While this claims data is typically available to employers with 100-plus employees, it is not available to those that fall below this threshold. The lack of this data hinders the ability of risk advisers and employers to pursue additional funding arrangements that have become available in the last several years.

Ultimately, S.B. 227 would empower risk advisors and employers with the ability to better design a health insurance program that balances the level of risk and reward.

Notably, both Louisiana and Texas have similar laws in place to require health insurers to release claims data.

Several others testified in support of S.B. 227 in addition to OIA and OAHU. Opponents of the bill include the association that represents the health insurance companies and the National Multiple Sclerosis Society, who cited concerns that employers could identify employees with serious health conditions and discriminate against them.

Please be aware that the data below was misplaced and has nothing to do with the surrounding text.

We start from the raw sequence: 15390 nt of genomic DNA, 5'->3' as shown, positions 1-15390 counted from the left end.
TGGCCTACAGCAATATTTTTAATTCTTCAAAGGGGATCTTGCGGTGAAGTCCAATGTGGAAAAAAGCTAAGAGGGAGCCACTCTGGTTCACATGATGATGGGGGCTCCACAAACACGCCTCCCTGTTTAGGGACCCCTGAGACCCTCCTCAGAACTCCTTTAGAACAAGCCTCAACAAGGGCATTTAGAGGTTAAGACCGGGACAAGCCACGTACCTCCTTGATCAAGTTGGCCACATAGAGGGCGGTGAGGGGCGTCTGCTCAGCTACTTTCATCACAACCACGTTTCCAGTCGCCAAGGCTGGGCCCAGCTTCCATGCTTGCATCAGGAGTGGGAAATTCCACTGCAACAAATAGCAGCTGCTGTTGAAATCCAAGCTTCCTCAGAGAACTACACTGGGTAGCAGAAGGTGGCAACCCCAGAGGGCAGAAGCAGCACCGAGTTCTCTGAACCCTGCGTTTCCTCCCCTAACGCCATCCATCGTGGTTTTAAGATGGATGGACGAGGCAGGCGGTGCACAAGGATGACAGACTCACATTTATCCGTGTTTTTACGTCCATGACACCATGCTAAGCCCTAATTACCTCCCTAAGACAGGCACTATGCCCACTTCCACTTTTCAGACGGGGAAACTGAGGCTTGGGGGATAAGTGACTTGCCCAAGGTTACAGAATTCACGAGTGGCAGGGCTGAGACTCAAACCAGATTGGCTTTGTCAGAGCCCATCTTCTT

To date, S.B. 227 has received three hearings in the Senate Insurance & Financial Institutions Committee.

OIA is working with the OAHU to push for an amendment to the bill so that it will apply to employers with more than 50 employees to alleviate some privacy concerns. OIA will keep members informed as discussions on this legislation continue.


Federal Tax Reform: What IAs Need to Know

Tax reform stamp US Capital building

On Dec. 22, 2017, President Donald Trump signed into law sweeping changes to the U.S. tax code.
 

Impact on IAs

The centerpiece of this law is a reduction of the corporate tax rate from 35 to 21 percent. This is a significant tax reform that will have a positive impact on many independent agencies.